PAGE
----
JSOTF-P Mission and Impact
Prior to 9/11, Admiral Dennis Blair, commander of U.S. Pacific Command, funded the training of Philippine LRCs in order to improve the host nation’s capability to address its internal insurgent threats. The training mission was assigned to 1st Battalion, 1st Special Forces Group (Airborne). The LRC project served to build personal relationships that would assist in partnerships that arose after September 2001.
After 9/11, initial U.S. planning for counterterrorism operations on Basilan Island included a course of action for a maritime joint task force (JTF) to conduct U.S. combat operations on the island. This plan was discarded quickly when it became apparent that the Philippine constitution forbade direct unilateral operations by other nations within the country. Therefore, an indirect/FID approach had to be developed.
When SOCPAC was given the preliminary counterterrorism mission, it first assessed the situation on Basilan to gain understanding of the environment. This assessment revealed that the AFP did not view the population as the center of gravity, abuses were not uncommon, and corruption was endemic. In addition, AFP tactics were based on maneuver of battalion-sized forces that were often unable to find and close with terrorists on the island. Complicating factors were the AFP’s lack of maintenance capability, mobility, functioning weapons, and training ammunition, as well as weaknesses in platoon and company maneuver.
The initial intent of U.S. OEF-P forces was to train and equip AFP on Basilan, focusing specifically on increasing AFP tactical proficiency against terror elements of concern to the United Sates (such as JI and ASG). Restrictions on foreign military forces’ use of force (except in self-defense) kept U.S. forces from a “trigger-puller” role, and, in deference to this restriction, guidance was given that U.S. troops had to be at least “one hill” removed from locations where contact with the enemy could be anticipated. In January 2001, initial forces deployed under the command of the SOCPAC JTF 510, a rapidly deployable task force for responding to contingencies. In July 2002, JSOTF-P was established to replace JTF 510.
Special operations forces (SOF) trainers built ranges and taught basic rifle marksmanship and platoon- and company-base defense and maneuver. The host nation provided 30,000 new rifles and 1 million rounds of ammunition to support the training. The result was small units that could engage targets and conduct maneuver with confidence.
As tactical forces became more proficient through JSOTF-P efforts, SOF trainers began to shift to the professionalization of higher level headquarters. Once joint goals for training and equipping targeted AFP units were met, subsequent assessments resulted in downsizing JSOTF-P and a change in mission to “advise and assist,” with a prohibition on military training. Operations were extended beyond Basilan Island to Jolo, Mindanao, and other areas of concern. After this change, JSOTF-P shifted to operating primarily at higher echelons, with advisors located at the brigade and higher levels and additional liaison coordination elements at other critical locations.
The vast Philippine archipelago complicated Philippine security force efforts to maintain presence and eliminate terrorist sanctuaries. JSOTF-P capabilities assisted Philippine efforts to provide security in the southern islands. The JSOTF-P focus transitioned from supporting the tactical edge of AFP counterterrorism operations to a more operational-level focus, helping units to structure balanced campaigns in their local areas.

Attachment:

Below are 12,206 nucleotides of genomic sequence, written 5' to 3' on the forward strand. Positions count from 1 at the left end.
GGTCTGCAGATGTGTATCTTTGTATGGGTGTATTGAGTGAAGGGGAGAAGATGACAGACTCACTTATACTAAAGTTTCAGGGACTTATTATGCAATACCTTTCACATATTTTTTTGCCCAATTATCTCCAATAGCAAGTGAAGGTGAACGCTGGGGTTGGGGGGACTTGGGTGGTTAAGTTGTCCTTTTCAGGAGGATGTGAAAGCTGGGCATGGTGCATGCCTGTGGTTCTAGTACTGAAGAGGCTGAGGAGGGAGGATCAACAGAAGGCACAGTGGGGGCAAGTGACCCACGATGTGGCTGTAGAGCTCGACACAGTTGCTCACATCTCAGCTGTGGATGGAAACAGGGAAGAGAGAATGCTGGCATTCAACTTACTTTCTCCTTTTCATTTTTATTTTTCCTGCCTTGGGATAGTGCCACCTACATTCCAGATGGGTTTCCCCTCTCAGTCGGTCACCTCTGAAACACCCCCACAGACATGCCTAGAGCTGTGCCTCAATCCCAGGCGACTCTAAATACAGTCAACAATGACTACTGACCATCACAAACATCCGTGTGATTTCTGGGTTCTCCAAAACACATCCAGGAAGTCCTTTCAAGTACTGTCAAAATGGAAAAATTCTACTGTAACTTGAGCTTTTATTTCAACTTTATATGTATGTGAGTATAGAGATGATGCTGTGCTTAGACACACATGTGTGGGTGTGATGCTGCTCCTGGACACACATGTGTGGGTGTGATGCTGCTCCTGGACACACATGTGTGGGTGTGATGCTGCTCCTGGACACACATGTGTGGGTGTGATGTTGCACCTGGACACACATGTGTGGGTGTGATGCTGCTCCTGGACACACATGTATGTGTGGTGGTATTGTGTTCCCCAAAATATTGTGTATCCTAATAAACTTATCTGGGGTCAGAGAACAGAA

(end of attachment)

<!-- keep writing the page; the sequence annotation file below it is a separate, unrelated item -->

JSOTF-P provided support, such as fusing intelligence and developing targeting approaches, to specific counterterrorism operations. It also provided mentoring in areas that aided the AFP in separating terrorists from the population, such as civil-military operations,7 public affairs, and Military Information Support to Operations. JSOTF-P also contributed enabling capabilities in support of AFP high-value individual operations, including full motion video from Scan Eagle and video-equipped low-signature aircraft.
The consensus between the U.S. and Philippine governments is that OEF-P has been successful, as terrorist groups in the southern Philippines since 2001 are isolated in smaller and smaller geographical areas, have increasingly ineffective and uncoordinated leadership, are unable to effectively recruit personnel and move them into the Philippines, are unable to garner significant financial support, and are unable to conduct significant operations. The 2010 Quadrennial Defense Review points out OEF-P as a successful model for operations that is applicable to operational environments beyond the Philippines.8
Evolution of the AFP Approach and Accounting for Civilian Harm
A key component of the success against terrorist groups in the Philippines in the past decade appears to be the AFP transition from employing a brute-force approach to a highly focused procedure that has considered the population and minimized civilian harm.
Prior AFP Approach: Scouring and Civilian Casualties. In the early 2000s, Philippine security forces (both AFP and Philippine National Police [PNP]) faced a series of high profile ASG operations in addition to continuing pressure from the New People’s Army, MNLF, and MILF. Similar to the early days of the Huk Rebellion in the late 1940s, Philippine forces were seen as heavy handed in their response, causing significant numbers of civilian casualties and extensive damage to property.9 One factor was their indiscriminate approach to operations, engaging all individuals in areas where the enemy operated and considering civilians as the enemy or enemy supporters. Forces were rewarded for that because a metric for success was the body count from each operation.10 Forces also used imprecise methods of engagement, such as unguided air munitions, unobserved artillery, and naval gunfire to soften targets.11